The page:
“It was overwhelming – too much to pick from,” admitted Gae Tate, longtime Pastori's patron and Ellington native. “I always ended up ordering the same thing, because there was way too much on the menu.”
Eighty percent of the menu came from recommendations from the show, however Pastori's kept the mainstay pizza and grinders on the menu. Something new long-time visitors of the restaurant will notice – you no longer seat yourself. Pastori's now has a hostess to seat you.
On the night of the restaurant reveal and taping, Tate and her husband Bob were among the lucky ones to snag a table. When she saw the transformation, she said it gave her chills.
“It was amazing,” she said. “It was clean and crisp. It was hard to imagine what it was going to look like, but it fits perfectly with the town of Ellington. The designer did a good job.”
That night, while Tate dined on steak, her husband, who loves calamari and has it everywhere he goes, had the Pastori's calamari.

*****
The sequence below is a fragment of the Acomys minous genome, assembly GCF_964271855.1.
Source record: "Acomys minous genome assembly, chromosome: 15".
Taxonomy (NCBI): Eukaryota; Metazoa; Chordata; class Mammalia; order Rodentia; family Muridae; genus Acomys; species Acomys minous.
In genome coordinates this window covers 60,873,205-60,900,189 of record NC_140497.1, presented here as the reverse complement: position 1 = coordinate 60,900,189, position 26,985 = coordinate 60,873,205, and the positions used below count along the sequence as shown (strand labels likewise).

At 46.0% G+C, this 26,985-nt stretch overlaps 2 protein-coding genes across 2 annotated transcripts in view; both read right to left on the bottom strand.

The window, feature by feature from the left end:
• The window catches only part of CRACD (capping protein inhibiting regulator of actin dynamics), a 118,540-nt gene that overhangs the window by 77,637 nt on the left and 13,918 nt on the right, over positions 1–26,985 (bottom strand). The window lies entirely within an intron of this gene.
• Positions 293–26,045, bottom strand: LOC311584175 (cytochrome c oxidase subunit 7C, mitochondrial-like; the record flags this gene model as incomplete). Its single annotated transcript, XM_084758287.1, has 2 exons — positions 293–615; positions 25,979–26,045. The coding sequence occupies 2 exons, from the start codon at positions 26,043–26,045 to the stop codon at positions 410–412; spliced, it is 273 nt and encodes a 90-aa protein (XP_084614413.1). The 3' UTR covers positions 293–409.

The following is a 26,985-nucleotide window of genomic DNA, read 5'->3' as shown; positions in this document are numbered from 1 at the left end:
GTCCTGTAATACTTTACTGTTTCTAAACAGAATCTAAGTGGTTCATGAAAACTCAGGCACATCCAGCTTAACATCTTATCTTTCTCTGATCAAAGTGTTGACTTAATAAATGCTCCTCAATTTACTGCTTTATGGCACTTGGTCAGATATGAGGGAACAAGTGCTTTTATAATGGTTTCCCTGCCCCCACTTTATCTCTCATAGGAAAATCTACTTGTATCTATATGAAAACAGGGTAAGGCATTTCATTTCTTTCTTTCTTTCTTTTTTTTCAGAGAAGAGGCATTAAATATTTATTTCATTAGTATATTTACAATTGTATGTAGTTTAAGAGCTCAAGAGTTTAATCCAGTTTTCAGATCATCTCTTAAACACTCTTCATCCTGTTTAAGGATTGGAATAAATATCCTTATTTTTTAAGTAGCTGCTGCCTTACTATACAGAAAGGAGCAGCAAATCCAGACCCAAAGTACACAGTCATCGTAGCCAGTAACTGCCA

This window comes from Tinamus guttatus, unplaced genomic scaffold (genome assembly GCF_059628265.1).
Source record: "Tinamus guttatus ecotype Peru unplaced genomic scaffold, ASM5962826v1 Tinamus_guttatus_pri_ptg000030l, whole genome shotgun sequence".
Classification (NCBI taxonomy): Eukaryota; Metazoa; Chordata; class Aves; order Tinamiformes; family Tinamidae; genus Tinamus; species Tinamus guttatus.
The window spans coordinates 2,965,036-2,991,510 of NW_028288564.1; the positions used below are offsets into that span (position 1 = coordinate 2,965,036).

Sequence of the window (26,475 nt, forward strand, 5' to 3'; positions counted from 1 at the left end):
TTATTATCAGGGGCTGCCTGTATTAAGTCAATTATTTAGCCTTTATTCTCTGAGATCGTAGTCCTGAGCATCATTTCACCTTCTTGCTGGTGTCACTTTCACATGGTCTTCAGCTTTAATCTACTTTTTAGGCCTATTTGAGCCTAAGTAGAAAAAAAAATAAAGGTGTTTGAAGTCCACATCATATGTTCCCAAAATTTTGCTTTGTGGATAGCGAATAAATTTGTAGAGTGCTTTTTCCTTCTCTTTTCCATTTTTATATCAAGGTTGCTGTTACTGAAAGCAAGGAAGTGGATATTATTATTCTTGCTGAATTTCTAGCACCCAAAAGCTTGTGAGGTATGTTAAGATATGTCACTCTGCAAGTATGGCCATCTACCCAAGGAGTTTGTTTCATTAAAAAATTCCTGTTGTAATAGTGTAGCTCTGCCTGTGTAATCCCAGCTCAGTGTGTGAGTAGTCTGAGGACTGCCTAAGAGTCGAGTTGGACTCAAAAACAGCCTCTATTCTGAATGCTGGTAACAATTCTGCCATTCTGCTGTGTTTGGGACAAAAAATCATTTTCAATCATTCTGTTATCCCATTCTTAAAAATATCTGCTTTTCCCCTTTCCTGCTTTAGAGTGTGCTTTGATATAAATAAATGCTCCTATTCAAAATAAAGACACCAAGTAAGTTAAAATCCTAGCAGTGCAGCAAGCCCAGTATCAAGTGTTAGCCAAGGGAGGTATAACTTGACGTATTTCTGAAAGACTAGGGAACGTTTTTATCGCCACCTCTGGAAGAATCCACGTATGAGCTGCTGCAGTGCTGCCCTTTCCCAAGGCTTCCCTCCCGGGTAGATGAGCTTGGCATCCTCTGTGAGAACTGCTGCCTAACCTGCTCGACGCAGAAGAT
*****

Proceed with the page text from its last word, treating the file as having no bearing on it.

“He said it was the best he's ever had,” said Tate.
When it came to the reveal for the Savvidis family, the experience was wrought with emotion – everyone was in tears – even Robert Irvine. Bartender Eric Tenney had a unique experience watching the reveal in the bar area, where he was preparing drinks.
“They let the family in and Marc Summers (the show's producer) started calling camera shots fast and furious to catch the emotion,” Tenney said. “He's calling camera shot after camera shot and the family is crying and hugging and Marc Summers is literally barking orders. Then he said, 'are you seeing what I'm seeing? Is Robert Irvine tearing up? He never cries – stay on him!'”